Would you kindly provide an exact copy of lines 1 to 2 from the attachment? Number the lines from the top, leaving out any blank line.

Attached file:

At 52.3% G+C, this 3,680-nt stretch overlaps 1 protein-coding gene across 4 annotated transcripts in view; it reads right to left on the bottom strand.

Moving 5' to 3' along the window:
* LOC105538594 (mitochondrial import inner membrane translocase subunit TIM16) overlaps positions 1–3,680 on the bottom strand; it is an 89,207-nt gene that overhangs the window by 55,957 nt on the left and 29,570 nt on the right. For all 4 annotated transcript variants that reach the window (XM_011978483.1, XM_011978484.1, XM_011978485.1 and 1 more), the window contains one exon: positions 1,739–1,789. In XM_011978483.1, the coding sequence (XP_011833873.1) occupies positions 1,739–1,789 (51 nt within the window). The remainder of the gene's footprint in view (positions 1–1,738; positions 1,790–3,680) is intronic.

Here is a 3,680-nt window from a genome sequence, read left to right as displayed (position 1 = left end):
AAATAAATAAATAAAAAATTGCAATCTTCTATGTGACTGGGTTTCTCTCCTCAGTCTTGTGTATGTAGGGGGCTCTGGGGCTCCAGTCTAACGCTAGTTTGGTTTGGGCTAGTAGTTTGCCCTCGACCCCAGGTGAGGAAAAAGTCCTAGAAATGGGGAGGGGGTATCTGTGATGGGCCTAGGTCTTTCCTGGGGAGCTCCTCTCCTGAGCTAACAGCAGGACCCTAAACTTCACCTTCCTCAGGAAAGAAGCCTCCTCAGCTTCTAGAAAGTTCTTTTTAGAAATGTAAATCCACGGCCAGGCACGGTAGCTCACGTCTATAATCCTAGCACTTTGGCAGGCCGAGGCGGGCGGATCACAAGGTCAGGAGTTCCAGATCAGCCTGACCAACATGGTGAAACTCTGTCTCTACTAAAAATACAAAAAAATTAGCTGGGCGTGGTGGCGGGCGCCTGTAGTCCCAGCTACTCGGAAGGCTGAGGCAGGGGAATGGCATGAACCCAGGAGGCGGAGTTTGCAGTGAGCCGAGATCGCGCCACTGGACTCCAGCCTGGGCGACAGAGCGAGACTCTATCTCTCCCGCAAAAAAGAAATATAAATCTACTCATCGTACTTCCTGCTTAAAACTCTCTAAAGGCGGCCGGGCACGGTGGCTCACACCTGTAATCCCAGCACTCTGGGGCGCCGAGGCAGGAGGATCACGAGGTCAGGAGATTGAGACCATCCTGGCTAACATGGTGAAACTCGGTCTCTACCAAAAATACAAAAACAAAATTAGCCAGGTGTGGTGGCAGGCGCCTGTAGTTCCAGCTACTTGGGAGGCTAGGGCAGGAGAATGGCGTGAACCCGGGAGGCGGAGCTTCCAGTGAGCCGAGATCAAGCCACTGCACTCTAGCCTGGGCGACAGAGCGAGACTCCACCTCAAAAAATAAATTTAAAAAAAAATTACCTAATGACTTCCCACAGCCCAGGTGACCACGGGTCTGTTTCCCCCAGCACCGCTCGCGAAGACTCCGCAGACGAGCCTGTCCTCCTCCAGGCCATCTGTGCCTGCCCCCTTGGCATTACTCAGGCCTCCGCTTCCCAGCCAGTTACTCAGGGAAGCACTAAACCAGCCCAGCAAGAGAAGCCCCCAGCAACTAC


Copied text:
At 52.3% G+C, this 3,680-nt stretch overlaps 1 protein-coding gene across 4 annotated transcripts in view; it reads right to left on the bottom strand.

Moving 5' to 3' along the window: